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Newsletter #92 December, 2010 February, 2011

30th Anniversary Sale

        December 1 marks Uncle Edgar’s 30th anniversary. Come into Uncle Edgar’s or Uncle Hugo’s and save 10% off everything except discount cards, gift certificates, or merchandise that is already marked 40% off. (All the jigsaw puzzles and most of the games are already 40% off.) A discount card will save you even more–you’ll get both 10% savings from the discount card and 10% off from the sale. (Sale prices apply to in-store purchases, but not to mail orders.) The 30th Anniversary Sale runs Friday, November 26 through Sunday, December 5–giving you two weekends to take advantage of the sale.
        We will also be having our annual inventory reduction sale December 26-31, but that will feature deep discounts on things we really, really want to get rid of. It will not be a store-wide sale like the 30th Anniversary Sale.
                        


Award News

        There was a tie for the Hugo Award for best novel: The City & The City by China Mieville ($15.00) and The Windup Girl by Paolo Bacigalupi ($14.95).

        Many mystery awards were announced at Bouchercon:
        The Anthony Awards included Best Novel to The Brutal Telling by Louise Penny ($24.99 hc or $13.99 trade pb), Best First Novel to A Bad Day for Sorry by Sophie Littlefield ($13.99 trade pb), Best Paperback Original to Starvation Lake by Bryan Gruley ($15.00 trade pb), and Best Critical Non-Fiction to Talking About Detective Fiction by P. D. James ($22.00 hc).
        The Shamus Awards included Best Novel to Locked In by Marcia Muller ($7.99), Best First P.I. Novel to Faces of the Gone by Brad Parks ($25.99 hc), Best Paperback Original P.I. Novel to Sinner’s Ball by Ira Berkowitz ($14.00 trade pb) and Lifetime Achievement Award to Robert Crais.
        The Barry Awards included Best Novel to The Last Child by John Hart ($24.95 signed hc or $14.99 trade pb), Best First Novel to The Sweetness at the Bottom of the Pie by Alan Bradley ($15.00 trade pb), Best British Novel to If the Dead Rise Not by Philip Kerr ($26.95), Best Paperback Original to Starvation Lake by Bryan Gruley ($15.00 trade pb), Best Thriller to Running from the Devil by Jamie Freveletti ($7.99), and Best Mystery/Crime Novel of the Decade to The Girl With the Dragon Tattoo by Stieg Larsson ($14.95 trade pb or $7.99).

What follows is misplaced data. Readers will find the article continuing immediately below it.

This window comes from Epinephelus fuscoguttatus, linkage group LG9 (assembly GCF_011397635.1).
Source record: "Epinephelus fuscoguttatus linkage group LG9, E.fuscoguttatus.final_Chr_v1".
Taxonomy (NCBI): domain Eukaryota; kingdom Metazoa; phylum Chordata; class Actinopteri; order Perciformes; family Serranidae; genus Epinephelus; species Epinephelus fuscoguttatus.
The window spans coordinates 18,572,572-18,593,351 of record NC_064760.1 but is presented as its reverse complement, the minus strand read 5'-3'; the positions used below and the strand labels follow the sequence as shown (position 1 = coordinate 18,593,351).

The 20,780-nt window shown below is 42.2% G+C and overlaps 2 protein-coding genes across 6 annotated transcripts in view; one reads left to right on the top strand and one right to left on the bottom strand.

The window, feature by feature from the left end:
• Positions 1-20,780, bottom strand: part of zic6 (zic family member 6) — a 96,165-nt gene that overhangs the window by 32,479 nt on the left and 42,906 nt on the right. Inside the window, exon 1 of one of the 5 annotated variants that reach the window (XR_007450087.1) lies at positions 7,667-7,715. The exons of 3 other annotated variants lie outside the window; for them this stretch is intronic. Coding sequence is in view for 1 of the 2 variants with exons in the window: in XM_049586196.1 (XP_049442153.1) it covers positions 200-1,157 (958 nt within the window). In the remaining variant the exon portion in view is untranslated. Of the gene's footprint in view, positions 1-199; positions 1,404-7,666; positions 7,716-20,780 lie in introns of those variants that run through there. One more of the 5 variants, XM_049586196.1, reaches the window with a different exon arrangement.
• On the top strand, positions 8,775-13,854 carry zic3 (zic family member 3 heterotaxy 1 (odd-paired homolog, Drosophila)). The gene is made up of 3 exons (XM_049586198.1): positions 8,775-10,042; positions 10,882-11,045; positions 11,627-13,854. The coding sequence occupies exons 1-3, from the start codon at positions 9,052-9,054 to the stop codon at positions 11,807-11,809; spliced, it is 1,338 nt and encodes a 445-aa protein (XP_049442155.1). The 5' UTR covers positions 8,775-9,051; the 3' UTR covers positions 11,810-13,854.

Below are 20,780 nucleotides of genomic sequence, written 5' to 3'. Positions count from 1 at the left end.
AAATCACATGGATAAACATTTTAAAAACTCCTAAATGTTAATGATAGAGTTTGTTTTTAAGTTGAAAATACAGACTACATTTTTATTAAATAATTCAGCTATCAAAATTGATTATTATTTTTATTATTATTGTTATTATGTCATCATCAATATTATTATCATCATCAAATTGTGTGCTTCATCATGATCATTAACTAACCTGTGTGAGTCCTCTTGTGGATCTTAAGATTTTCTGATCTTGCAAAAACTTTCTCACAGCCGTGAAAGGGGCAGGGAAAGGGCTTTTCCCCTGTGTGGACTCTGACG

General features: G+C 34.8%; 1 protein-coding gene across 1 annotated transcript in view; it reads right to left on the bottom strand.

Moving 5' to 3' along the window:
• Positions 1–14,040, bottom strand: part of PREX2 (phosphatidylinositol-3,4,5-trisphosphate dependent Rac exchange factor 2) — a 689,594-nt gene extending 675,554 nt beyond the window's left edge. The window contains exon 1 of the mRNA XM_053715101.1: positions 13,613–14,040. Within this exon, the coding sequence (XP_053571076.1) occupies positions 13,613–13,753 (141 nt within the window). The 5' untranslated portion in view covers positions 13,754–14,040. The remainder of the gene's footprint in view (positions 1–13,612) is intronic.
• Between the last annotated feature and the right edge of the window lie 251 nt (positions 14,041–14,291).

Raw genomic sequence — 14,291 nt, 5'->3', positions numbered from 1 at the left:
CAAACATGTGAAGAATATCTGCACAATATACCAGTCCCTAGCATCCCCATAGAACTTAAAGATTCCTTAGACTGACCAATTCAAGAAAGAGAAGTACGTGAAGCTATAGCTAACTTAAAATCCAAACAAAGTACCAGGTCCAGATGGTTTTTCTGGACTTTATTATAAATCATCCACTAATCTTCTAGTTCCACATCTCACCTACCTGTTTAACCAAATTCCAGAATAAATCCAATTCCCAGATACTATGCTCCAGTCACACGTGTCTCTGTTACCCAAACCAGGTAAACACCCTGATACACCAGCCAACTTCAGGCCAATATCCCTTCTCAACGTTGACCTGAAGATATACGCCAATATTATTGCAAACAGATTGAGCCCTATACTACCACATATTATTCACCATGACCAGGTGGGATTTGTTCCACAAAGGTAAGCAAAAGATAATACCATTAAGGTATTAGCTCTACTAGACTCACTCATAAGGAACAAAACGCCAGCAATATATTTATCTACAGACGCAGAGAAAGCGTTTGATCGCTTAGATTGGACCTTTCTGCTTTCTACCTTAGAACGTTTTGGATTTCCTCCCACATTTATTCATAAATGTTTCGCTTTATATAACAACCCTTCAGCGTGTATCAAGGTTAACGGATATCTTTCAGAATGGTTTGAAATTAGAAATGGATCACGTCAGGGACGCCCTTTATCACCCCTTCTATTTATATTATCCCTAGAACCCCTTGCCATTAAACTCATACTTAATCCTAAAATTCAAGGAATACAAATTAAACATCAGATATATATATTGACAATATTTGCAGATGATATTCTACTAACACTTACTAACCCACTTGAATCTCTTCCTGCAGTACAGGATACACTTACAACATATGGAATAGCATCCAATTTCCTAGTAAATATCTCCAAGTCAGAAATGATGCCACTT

The Macavity Awards included Best Mystery Novel to Tower by Ken Bruen and Reed Farrel Coleman ($15.00 trade pb, signed by Coleman), Best First Mystery Novel to The Sweetness at the Bottom of the Pie by Alan Bradley ($15.00 trade pb), Best Mystery Non-Fiction to Talking About Detective Fiction by P. D. James ($22.00 hc), and Sue Feder Historical Mystery Award to A Trace of Smoke by Rebecca Cantrell ($14.99 trade pb).

How’s Business
by Don Blyly

        The city put in a new bridge next to our building back in 2005, and massive amounts of damage were done to the building. Before the bridge had even opened, a large section of plaster had been shaken off the ceiling, bringing down the suspended ceiling, in the area nearest the bridge, and the Hugo’s building (built in 1916) had been shaken loose from the Edgar’s building (built in the 1950s), causing water to leak in where the 2 roofs meet, and causing thousands of dollars in damage to books. For each of the next 4 years, more damages developed each winter. The foundation is cracked in several places; the basement floor developed a lot of cracks; the first floor walls developed cracks; the plate glass windows nearest the bridge are sinking, causing water to pour into the basement whenever it rains; every winter the front door gets out of alignment with the door frame; and lots of other little problems.
        I tried for almost 2 years to get the city to do something about the damage before I hired an attorney and we filed suit against the city and the primary contractor. The primary contractor then brought in 3 sub-contractors as co-defendants. After 2 years of dealing with the leaking roof, I finally replaced it (at a cost of around $55,000), but I didn’t have the money to repair all of the other problems.
        Before construction began, I had the building video-taped, especially the basement walls nearest the bridge, and the primary contractor also video-taped the building, especially the basement walls. About 4 years after the damage was originally done, I lead a couple of “show and tell” tours of the building for the 5 defendants and their armies of lawyers, pointing out the various cracks that were not there before construction began. With 5 sets of defendants and lawyers, I received a large array of responses, including “there is no new damage” to “there is new damage, but you can’t prove we’re responsible” to “this building is so old that it doesn’t matter how much new damage was done” to “you destroyed the evidence by replacing the leaking roof after only 2 years.”
        During the discovery process, we learned that the city had hired an excellent bridge design firm, which had drafted very detailed instructions on how to protect the building during construction. These instructions were part of the contract the primary contractor had signed, but the primary contractor repeatedly violated the contract, and the city let him get away with it, resulting in the damage to the building. The contract also required the primary contractor to take out a $500,000 insurance policy on my building with me as the named insured party, so that if there was any damage I could simply make an insurance claim to get the damage repaired, but he failed to take out the policy and the city let him get away with it. If he had taken out the required insurance policy, I would have avoided the expense and hassle of the law suit, and the insurance company would have paid for repairing the damage.